Trustworthiness is one of those instant judgements we automatically make about other people, affecting our behaviour towards them . We wanted to know whether clinicians’ judgements of patients’ trustworthiness affected their estimation of patients’ pain . There seem to be so many grounds on which the complaint and expression of pain is met with scepticism, or is discounted – being old, young, female, or from an ethnic minority, for starters – but also degree of attractiveness and likeability .
We used brief videos of male and female patients’ faces during a painful movement (a great resource annotated for pain by facial action coding ), selecting those with equivalent levels of pain expression but rated (by a panel of trainee clinical psychologists) at the higher and lower ends of trustworthiness. We embedded videos in an online study which we distributed to UK pain doctors and medical students in their clinical years, to vary extent of experience with treating pain. Each video (a randomly selected set across participants) had a brief vignette in the form of a referral letter that included a ‘back story’ on depression, but we were not confident that participants read it as we intended and understood depression either to precede pain onset or to follow it; we therefore did not analyse those data further.
We asked respondents to estimate pain for each video, to judge likelihood that the patient was exaggerating or minimising pain expression, and to rate options for treatment, from opioids to psychological referral. We quickly got responses from very experienced pain clinicians (predominantly male) but struggled to get enough from medical students (predominantly female) in their very busy clinical years.
There was no main effect of trustworthiness (rated by respondents consistently with our panel): the very marked main effect, shockingly, was of sex. Women’s pain was estimated almost 1 point in 10 lower than men’s, their expression was judged to be less authentic, and treatment recommendations involved fewer analgesics and more psychological treatment. I describe this gender effect as shocking, but it is consistent with very many studies that show that gender stereotypes are alive and well in pain medicine, with women’s pain more often discounted, disbelieved, and undertreated. However, this effect was largely produced by a strong interaction with trustworthiness: high trustworthy women were almost ‘honorary men’, while low trustworthy women (unlike low trustworthy men) were judged to have less pain and to be exaggerating it.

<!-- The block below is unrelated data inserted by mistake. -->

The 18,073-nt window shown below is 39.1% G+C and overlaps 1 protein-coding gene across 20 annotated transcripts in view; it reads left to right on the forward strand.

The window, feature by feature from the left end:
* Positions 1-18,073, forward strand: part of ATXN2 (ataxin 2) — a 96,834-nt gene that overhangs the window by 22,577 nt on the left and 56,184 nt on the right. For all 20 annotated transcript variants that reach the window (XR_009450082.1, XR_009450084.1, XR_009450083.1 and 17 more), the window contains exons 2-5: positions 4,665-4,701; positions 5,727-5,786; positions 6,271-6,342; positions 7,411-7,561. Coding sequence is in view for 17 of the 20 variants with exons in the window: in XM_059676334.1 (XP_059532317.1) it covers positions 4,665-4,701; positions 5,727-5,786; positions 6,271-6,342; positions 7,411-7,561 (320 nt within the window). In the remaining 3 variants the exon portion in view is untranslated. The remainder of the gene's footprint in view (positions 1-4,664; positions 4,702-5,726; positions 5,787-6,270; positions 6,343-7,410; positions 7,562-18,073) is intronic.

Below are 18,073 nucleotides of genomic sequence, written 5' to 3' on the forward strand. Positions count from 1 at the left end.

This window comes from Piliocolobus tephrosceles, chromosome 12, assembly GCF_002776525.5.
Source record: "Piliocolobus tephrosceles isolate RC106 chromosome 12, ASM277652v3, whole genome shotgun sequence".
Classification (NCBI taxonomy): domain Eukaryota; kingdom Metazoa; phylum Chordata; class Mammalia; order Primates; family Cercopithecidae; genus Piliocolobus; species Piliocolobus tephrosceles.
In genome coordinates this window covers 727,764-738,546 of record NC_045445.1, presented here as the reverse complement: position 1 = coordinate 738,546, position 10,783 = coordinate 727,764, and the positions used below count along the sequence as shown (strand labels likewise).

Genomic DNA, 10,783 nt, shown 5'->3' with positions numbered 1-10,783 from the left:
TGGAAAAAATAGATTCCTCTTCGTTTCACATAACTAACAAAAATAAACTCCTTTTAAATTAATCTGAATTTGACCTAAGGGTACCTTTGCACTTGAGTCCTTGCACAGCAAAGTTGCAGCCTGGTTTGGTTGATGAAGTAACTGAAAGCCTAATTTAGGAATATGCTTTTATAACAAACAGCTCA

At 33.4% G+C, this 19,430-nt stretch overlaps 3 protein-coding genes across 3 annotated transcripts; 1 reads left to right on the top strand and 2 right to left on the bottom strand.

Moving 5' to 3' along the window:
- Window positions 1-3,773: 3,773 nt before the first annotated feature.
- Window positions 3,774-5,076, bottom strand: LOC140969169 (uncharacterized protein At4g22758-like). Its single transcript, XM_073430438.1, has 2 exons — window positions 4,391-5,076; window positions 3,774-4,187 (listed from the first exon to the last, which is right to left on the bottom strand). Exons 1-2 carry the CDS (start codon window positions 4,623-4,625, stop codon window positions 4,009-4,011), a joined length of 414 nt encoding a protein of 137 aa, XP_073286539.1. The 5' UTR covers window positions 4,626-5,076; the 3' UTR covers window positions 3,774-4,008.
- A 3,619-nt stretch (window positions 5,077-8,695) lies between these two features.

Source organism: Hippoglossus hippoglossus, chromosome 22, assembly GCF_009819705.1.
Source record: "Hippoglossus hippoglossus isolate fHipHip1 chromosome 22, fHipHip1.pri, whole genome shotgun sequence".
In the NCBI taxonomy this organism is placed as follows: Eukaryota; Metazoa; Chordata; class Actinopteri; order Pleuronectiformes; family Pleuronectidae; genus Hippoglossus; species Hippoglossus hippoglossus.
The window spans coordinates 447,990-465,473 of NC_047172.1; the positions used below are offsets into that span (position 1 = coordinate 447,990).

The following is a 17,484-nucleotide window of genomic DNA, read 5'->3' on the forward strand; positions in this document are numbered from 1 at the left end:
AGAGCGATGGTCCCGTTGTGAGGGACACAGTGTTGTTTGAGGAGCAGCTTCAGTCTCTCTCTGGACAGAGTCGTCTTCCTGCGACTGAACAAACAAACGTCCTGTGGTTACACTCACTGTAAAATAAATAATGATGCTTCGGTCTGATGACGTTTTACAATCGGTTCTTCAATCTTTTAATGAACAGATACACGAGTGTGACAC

Although trustworthiness judgements were not related to pain estimates, they were related to the judged likelihood of exaggerating pain, and (retrospectively) this makes more sense than a direct relationship of trustworthiness with pain estimate. Curiously, though, even when men in the stimulus set were judged to be exaggerating pain, their pain was not discounted, while for women, the higher the estimate of likely exaggeration of the pain, the lower the pain estimate. This needs further testing to see if it is a robust effect, and exploration to see if it is a further expression of gender bias – men’s pain is real even if they hype it up a bit – or something else.
We also found – again, contrary to our expectations that pain estimates decline with experience  – that pain clinicians gave higher pain estimates than medical students did. Perhaps they were being careful about their pain estimates, but there was no relationship with empathy scores for them or for the medical students, and very few participants (in a free text entry) guessed our hypotheses.
What do we think is useful about the study? We strongly recommend using meaningful pain, real patients, and moving rather than static expression as stimuli, as in these videos (available from Ken.Prkachin@unbc.ca). We learned not to try 3-way interactions (impossible to interpret), or to ask medical students to complete long surveys when they’re working all hours in demanding clinical settings.
More important, gender stereotypes pervade clinical care, whether the clinician is male or female. We should probably stop demonstrating the bias and start – as one of the authors, Ken Prkachin, has done in ethnic bias  – to try to find effective ways to counteract it. For this we should look outside the pain field. It is not a matter of education: lack of information is not the cause of gender bias. We need to find ways of challenging internalised gender stereotypes, and we need to grasp the implications of pain as a social communication , to enhance our empathy, and to listen to the patient in her or his context.
About Amanda C de C Williams
Amanda is an academic and clinical psychologist who has specialised in pain for thirty years; she now works at University College London, where she trains clinical psychologists, one of whom is the first author of this study. She also works clinically in the UCL Hospitals pain team, and in human rights. She is currently working on the evolution of pain behaviour, and how that behaviour is understood by others.
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Commissioning Editor: Neil O’Connell